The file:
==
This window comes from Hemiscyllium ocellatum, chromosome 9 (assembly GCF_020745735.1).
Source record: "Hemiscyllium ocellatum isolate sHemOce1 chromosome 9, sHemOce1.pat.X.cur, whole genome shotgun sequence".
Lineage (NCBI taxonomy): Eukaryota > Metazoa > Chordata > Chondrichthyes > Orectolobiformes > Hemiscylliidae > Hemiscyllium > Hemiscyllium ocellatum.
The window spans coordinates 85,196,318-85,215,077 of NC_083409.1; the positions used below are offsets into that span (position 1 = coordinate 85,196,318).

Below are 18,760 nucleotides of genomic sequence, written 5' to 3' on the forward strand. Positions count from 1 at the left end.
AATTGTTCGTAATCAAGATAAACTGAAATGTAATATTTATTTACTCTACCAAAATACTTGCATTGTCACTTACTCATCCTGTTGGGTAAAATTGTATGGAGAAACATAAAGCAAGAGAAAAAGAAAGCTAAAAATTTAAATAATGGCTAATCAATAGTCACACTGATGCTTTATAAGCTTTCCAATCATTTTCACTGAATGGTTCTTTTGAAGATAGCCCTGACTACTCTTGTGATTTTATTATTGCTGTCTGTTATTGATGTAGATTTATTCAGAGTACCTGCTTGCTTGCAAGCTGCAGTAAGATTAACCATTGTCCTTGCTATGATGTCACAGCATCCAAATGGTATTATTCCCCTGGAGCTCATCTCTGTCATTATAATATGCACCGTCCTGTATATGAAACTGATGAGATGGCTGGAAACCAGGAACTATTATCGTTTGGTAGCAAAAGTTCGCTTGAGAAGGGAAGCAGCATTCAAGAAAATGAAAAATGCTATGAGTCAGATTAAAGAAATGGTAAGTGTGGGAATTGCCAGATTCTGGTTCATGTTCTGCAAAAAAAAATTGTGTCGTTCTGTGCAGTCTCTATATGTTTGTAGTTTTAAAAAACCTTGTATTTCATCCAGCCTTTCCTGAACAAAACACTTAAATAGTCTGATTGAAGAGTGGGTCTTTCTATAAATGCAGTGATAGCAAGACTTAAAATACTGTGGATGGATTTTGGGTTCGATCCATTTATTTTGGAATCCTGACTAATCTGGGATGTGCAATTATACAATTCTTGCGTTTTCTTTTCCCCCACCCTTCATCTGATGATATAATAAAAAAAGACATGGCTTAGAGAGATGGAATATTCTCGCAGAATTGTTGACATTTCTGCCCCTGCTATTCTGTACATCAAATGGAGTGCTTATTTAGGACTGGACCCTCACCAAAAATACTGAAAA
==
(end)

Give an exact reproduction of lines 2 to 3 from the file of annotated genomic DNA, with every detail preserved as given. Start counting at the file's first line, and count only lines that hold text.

Source record: "Hemiscyllium ocellatum isolate sHemOce1 chromosome 9, sHemOce1.pat.X.cur, whole genome shotgun sequence".
Lineage (NCBI taxonomy): Eukaryota > Metazoa > Chordata > Chondrichthyes > Orectolobiformes > Hemiscylliidae > Hemiscyllium > Hemiscyllium ocellatum.